Tips & shafts
By George Fels
Consulting Editor George Fels has been writing for Billiards Digest since 1980, and his "Tips & Shafts" column is usually our readers' first stop when they crack open the magazine. For better or worse, pool has been his only mistress for 40-plus years.
Best of Fels
May: Sailing, Sailing
MONIKERS AMONG pool players have been around for so long that the ones we see today seem almost shoehorned into their players’ personas. Who, for instance, decided the genial John Schmidt should be “Mr. 400”? Hall of Famers Allen Hopkins, Jim Rempe, Earl Strickland and Dallas West — none of whom ever sported any nicknames that really stuck — have all run that many balls; so have a handful of European competitors. So why does that handle fall to Schmidt? Just because there was nothing else handy?
Sometimes nicknames can grow out of wardrobe (e.g. “Cowboy Jimmy” Moore, who was actually from Michigan and was in his mid-50s before ever donned boots, Stetson and lariat tie). Sometimes they come from predilections (Luther “Wimpy” Lassiter actually loved hamburgers; it is unknown whether Billy Joe “Cornbread Red” Burge ever really had any). The source can be geography (“Jersey Red” Breit, “Detroit Whitey” Beauchene, “New York Blackie” Bonife). Or it can be appearances (Irving “The Deacon” Crane, Wladislaw “Choirboy” Radikova), or, in those exceedingly rare cases where a pool player actually worked, vocation (Joe “The Meatman” Balsis).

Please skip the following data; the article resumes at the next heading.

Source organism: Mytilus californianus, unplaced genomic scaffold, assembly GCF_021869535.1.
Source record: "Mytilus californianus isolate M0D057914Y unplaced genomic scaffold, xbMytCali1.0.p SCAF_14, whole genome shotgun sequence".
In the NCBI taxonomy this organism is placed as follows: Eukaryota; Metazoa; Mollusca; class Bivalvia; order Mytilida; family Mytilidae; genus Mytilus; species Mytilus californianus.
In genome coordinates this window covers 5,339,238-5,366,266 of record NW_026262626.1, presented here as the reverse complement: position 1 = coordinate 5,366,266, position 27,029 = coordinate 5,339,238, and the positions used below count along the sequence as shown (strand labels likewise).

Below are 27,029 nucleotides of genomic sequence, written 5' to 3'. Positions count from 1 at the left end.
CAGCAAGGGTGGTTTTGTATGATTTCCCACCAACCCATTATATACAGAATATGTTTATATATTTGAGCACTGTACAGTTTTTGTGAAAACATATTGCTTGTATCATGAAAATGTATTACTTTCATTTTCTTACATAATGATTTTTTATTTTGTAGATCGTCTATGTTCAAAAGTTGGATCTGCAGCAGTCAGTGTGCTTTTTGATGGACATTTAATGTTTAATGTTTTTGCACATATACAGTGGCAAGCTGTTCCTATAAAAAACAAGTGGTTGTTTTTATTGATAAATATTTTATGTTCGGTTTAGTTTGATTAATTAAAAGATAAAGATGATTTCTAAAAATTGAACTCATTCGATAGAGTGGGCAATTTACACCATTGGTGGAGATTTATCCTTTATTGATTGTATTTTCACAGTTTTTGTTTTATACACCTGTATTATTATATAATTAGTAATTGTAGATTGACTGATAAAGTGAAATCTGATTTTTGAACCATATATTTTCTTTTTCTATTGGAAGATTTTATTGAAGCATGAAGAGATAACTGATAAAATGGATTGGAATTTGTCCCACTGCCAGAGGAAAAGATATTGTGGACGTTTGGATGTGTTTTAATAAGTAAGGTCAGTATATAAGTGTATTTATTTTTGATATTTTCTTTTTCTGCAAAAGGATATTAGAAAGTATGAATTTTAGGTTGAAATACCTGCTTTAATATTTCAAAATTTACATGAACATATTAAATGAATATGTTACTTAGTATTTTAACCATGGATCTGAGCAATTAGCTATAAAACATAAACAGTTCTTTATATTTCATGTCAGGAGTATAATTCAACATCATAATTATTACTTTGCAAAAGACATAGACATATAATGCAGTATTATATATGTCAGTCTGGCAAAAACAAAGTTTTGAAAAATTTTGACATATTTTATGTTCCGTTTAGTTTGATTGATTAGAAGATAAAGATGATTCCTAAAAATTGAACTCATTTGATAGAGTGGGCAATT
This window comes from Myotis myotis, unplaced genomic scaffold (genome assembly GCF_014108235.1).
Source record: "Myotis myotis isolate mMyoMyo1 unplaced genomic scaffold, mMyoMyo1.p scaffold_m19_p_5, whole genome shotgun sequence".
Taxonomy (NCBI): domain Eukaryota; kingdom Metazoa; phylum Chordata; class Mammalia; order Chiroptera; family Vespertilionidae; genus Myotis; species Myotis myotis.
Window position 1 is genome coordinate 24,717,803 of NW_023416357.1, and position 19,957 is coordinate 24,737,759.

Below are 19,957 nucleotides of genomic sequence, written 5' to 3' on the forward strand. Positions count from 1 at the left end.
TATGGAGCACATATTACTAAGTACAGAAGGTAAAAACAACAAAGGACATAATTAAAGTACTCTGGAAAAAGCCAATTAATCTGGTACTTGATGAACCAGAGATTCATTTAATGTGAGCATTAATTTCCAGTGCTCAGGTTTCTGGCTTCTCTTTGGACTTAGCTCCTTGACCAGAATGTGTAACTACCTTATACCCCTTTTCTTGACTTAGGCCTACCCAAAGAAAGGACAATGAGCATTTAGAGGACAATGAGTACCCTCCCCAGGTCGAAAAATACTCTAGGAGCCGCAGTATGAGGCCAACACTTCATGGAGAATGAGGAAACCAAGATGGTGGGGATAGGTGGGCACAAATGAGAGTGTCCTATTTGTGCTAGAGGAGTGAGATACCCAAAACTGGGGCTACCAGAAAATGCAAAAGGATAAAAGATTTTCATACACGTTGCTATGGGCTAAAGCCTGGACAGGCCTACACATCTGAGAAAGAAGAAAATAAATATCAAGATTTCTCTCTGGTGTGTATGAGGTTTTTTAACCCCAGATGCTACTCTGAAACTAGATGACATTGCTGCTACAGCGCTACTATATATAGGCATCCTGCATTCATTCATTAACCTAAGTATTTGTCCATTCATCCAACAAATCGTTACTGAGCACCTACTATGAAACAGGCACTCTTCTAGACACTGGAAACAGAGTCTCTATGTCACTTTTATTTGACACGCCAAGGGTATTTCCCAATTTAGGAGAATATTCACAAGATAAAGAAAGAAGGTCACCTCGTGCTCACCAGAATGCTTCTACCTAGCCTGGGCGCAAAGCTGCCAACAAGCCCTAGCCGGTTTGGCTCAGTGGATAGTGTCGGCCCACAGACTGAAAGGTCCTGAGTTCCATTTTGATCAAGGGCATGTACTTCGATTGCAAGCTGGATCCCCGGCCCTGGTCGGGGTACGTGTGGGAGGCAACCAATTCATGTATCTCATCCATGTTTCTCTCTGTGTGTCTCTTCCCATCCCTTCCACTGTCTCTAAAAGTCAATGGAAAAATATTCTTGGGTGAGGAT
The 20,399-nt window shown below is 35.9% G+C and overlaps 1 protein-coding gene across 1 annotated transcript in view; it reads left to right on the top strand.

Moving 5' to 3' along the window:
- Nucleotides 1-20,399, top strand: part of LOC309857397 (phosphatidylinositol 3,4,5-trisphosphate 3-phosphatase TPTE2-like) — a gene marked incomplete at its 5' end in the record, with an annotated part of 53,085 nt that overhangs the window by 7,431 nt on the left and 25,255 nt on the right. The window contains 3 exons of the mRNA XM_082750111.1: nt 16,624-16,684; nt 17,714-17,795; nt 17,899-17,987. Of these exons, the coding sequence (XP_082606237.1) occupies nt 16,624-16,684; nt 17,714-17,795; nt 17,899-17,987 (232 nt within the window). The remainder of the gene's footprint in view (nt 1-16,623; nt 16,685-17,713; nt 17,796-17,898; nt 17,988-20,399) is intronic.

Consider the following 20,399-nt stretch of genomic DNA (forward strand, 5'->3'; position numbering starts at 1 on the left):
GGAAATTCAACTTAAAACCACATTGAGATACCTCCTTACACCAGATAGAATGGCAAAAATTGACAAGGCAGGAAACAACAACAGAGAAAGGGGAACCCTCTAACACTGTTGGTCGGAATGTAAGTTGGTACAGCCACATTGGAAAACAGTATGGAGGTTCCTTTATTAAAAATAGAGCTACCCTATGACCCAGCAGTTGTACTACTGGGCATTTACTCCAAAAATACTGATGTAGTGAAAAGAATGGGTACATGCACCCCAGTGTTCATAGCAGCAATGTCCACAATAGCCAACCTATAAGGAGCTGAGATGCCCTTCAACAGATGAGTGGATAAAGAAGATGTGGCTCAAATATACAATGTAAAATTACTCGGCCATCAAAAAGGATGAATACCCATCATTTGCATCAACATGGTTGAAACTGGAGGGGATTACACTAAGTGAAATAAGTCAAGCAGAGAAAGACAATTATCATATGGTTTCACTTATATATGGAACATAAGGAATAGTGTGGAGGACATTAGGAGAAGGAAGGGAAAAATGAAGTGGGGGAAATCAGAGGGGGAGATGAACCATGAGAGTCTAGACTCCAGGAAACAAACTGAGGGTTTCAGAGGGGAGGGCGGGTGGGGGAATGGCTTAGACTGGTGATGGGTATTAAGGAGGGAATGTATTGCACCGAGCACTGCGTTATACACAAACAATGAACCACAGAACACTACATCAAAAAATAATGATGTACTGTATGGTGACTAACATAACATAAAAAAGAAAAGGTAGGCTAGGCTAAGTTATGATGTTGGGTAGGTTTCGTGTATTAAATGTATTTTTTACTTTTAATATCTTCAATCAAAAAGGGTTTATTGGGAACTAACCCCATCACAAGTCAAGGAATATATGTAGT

But nobody has ever been quite sure how the eminent Wisconsin pool player/teacher/cuemaker/photographer Frank Stellman came to be “Sailor.” Yes, he did in fact serve an honorable hitch in the Navy, but the nickname is reliably reported to be pre-enlistment. Did it spring from his love of travel? Hardly; except for military service, he was rarely known to leave the Midwest. Did he surround himself with friends of military bearing? Not exactly; his traveling buddy and backer, when I used to see him at Bensinger’s, looked like he ran con games at carnivals, and did indeed speak that doofus-like “carny talk” (“Hey, See-iz-ailor!”) that most of us got bored with before the end of grade school. (Actually, his 12-year-old buddies called him “Sailor” because everybody in their crowd had to have some nickname; like the late President Harry S. Truman’s middle initial, it stands for nothing whatsoever.)